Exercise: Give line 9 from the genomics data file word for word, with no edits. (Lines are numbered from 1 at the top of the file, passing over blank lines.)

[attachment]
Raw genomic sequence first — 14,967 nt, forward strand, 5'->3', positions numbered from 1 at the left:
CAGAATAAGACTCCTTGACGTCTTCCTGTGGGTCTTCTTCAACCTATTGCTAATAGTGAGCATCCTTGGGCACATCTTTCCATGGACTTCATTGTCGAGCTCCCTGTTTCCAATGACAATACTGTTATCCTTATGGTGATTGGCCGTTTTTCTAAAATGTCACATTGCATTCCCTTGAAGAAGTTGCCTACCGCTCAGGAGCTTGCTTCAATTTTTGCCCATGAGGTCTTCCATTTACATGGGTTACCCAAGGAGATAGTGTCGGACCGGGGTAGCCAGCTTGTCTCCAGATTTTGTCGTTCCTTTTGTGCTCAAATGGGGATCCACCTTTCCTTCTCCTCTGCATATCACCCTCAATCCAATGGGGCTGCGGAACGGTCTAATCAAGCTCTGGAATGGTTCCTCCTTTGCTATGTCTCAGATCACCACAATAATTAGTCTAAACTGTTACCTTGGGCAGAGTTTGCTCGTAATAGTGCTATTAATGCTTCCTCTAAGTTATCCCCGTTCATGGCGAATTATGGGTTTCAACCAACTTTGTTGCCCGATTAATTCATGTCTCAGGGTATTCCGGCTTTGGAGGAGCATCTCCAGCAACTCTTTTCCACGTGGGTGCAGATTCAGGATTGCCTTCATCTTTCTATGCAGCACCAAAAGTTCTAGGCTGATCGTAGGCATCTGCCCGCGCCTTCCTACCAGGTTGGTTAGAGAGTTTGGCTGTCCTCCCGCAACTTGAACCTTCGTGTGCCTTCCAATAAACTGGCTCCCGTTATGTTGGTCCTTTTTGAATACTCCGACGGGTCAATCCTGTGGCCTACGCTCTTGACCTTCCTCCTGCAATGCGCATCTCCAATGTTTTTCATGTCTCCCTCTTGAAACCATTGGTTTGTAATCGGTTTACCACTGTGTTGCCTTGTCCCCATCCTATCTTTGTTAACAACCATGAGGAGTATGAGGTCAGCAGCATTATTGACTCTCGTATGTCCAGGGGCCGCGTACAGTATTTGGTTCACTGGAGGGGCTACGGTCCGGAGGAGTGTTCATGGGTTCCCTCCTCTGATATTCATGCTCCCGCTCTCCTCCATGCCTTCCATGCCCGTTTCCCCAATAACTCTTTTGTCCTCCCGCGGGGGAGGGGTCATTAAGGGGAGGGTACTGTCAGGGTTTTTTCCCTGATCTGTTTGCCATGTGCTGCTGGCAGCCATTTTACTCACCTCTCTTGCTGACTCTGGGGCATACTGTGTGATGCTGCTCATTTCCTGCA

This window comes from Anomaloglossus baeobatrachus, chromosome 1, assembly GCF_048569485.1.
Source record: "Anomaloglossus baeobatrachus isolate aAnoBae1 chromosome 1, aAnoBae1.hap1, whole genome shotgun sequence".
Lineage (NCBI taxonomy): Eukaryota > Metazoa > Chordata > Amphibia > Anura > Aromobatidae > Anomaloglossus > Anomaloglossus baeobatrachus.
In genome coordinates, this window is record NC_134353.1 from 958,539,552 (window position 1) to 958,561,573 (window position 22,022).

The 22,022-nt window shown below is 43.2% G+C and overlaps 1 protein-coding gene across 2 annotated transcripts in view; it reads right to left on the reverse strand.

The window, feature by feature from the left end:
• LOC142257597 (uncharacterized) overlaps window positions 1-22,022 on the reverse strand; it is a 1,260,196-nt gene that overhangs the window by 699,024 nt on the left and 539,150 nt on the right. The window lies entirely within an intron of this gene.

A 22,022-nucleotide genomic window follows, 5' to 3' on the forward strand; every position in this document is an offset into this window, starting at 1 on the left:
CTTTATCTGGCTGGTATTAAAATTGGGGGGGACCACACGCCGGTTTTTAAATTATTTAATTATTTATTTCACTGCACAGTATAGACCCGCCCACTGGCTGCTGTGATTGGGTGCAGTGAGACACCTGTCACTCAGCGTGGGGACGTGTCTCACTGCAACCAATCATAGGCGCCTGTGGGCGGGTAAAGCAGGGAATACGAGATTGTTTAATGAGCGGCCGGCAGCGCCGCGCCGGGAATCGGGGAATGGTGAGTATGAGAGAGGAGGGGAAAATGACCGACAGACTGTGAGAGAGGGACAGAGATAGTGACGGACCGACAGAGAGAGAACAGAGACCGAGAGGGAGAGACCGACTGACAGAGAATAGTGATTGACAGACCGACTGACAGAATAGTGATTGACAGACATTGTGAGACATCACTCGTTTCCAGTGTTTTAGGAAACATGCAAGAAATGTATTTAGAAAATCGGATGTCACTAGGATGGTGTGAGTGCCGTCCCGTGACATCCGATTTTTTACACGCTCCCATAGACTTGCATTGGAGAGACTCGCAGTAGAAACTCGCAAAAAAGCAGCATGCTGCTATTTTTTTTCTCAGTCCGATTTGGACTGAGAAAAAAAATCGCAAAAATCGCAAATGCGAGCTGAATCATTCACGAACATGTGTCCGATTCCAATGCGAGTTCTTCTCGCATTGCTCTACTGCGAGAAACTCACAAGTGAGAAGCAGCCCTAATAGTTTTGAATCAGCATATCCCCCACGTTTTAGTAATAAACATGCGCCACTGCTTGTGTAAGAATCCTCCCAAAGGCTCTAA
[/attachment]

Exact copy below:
• LOC142257597 (uncharacterized) overlaps window positions 1-22,022 on the reverse strand; it is a 1,260,196-nt gene that overhangs the window by 699,024 nt on the left and 539,150 nt on the right. The window lies entirely within an intron of this gene.